From the Heart of the Amazon to the Heart of Corporate Power
How Indigenous activists are fighting a mega dam
by Daniel Brindis
April 27, 2016
Today, Munduruku Indigenous representatives and activists traveled thousands of kilometres from the heart of the Brazilian Amazon to the annual shareholder’s meeting of General Electric (GE) in the United States. Their goal: to confront the company on its involvement in destructive hydroelectric mega dams in the Amazon.
© Fran Ruchalski / Greenpeace
The Munduruku are fighting a massive hydroelectric project – the São Luiz do Tapajós mega dam – along the Tapajós River in the Amazon Rainforest that would displace entire villages and destroy livelihoods. As Munduruku leader Adalto Jair Munduruku explains, “We journeyed here to speak to the leadership of GE and meet those that would consider profiting off the displacement of thousands of people from our traditional lands against our will, destroying our natural environment. The traditional population uses very well this territory. When we are forced out of our land, we lose our traditional livelihoods.”
Munduruku leaders, together with their allies, are showing up to speak directly to corporate decision makers around the world – from Austrian engineering company Andritz, to Siemens in Germany, to GE today – because these corporations make massive hydropower projects possible. Some have even been involved in devastating mega dam projects before.
GE recently acquired the hydropower business of the French company Alstom who supplied equipment to the another massive Amazon dam project – called Belo Monte. Alstom, prior to being merged with GE, had reportedly been in discussions to supply the São Luiz do Tapajós dam.
Austrian company Andritz was also involved in the construction of the Belo Monte dam, as well as another massive dam called Ilisu in Turkey. Both projects destroyed biodiversity and the homes of thousands of people.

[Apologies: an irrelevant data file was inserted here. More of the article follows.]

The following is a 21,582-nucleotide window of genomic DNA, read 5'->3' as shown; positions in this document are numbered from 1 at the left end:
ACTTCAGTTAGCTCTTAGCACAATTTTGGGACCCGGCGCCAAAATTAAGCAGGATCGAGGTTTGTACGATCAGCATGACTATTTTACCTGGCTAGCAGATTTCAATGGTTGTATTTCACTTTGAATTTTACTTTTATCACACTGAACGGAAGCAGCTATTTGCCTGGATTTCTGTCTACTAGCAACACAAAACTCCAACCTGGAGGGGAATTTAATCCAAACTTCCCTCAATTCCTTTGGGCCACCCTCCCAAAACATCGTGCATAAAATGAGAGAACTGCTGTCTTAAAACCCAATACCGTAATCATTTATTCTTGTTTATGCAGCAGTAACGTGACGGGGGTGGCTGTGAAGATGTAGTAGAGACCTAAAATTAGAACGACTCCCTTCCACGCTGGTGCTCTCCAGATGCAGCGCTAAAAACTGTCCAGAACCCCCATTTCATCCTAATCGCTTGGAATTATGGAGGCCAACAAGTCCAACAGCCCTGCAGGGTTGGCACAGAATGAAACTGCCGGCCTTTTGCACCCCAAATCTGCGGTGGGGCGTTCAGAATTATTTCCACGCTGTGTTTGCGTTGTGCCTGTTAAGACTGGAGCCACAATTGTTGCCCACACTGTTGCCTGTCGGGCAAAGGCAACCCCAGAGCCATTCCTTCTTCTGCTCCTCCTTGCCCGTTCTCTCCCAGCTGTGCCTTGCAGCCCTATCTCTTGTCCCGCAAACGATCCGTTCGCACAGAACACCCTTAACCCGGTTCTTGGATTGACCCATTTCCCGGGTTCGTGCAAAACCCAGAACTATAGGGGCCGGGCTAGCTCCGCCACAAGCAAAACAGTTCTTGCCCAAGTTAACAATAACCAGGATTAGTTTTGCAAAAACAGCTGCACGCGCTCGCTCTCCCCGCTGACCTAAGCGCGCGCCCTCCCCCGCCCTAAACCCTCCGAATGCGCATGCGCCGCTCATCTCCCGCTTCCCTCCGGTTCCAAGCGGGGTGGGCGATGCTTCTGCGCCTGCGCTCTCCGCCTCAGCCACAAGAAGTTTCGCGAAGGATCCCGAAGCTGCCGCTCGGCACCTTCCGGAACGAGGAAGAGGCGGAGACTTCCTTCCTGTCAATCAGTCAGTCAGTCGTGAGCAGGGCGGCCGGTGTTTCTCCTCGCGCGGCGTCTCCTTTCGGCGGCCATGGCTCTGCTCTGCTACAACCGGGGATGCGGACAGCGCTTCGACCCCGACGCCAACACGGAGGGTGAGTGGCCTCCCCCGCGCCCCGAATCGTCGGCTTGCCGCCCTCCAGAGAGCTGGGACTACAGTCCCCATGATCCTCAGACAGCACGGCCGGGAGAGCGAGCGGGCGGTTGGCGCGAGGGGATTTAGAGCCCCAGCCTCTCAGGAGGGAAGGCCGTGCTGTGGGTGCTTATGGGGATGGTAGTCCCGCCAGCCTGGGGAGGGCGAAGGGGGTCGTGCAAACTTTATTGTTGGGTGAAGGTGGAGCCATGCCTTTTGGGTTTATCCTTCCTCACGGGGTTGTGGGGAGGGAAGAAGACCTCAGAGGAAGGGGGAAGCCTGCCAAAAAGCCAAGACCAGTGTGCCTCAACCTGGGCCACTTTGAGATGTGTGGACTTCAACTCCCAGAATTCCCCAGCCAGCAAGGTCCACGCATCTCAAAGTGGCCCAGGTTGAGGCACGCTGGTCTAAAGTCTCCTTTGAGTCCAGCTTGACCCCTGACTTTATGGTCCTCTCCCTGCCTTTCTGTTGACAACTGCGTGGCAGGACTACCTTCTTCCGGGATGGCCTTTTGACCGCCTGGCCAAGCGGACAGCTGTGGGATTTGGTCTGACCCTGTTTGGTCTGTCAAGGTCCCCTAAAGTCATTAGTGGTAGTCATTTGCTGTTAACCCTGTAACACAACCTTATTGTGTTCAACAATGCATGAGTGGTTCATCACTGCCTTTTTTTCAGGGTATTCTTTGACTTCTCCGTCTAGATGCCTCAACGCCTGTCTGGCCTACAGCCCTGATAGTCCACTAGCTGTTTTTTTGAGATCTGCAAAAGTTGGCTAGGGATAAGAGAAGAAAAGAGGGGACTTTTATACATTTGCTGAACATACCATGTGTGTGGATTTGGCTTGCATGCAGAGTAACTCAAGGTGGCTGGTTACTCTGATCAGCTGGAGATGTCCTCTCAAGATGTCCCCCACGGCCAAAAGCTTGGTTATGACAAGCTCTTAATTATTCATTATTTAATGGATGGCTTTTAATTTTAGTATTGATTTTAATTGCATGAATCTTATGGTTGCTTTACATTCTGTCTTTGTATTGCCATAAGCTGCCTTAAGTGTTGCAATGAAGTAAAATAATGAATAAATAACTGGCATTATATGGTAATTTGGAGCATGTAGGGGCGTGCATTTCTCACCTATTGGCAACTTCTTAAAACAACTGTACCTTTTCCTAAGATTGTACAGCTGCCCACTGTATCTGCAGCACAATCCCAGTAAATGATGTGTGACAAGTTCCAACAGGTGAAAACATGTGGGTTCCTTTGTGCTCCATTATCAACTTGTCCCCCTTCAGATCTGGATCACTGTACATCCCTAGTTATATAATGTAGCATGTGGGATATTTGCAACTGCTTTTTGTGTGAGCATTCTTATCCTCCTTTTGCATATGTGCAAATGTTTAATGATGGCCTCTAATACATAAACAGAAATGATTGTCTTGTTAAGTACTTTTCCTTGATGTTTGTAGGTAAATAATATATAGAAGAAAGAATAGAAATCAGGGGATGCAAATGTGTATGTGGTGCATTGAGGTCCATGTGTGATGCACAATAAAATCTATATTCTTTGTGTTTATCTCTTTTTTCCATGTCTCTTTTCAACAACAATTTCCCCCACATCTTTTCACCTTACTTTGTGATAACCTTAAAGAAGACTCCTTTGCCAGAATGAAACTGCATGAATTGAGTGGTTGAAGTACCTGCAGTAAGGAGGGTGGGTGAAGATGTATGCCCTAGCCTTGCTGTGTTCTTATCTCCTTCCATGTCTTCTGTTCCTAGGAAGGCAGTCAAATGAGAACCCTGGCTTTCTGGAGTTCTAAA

Siemens, too, has a history of involvement in such projects. The company also provided turbines and generators for the Belo Monte dam.
At GE’s meeting today, Antonia Melo – the leader of Xingu Vivo, a Brazilian organisation resisting Belo Monte – joined the Munduruku. Antonia has been displaced by Belo Monte, watched her river get destroyed and witnessed the environmental consequences of the project firsthand. As detailed in a recent Greenpeace Brazil report, the infamous Belo Monte dam displaced thousands like Antonia, and is even embroiled in a corruption scandal.
We must make sure none of these companies choose to be involved in the São Luiz do Tapajós dam.
Standing up against the São Luiz do Tapajós project
The Munduruku have been adamantly fighting against damming the Tapajós River for over a decade. They have called on Siemens not to destroy their home. They have stood in front of Andritz’s front door and demanded the company keep its hands off the Amazon.
Now they are here at GE’s annual meeting, and GE is at crossroads. The company needs to listen to the Munduruku leaders. GE is already the largest supplier of wind power in Brazil. It can stop contributing to destructive, wasteful mega dam projects and instead contribute to the growth of Brazil’s clean energy solutions.
This past week the São Luiz do Tapajós project was stalled when its environmental licensing process was suspended – but not definitively cancelled. Now is the right moment for GE and all corporations considering involvement to publicly declare that they will have no part in São Luiz do Tapajós.
Daniel Brindis is a senior forest campaigner at Greenpeace USA.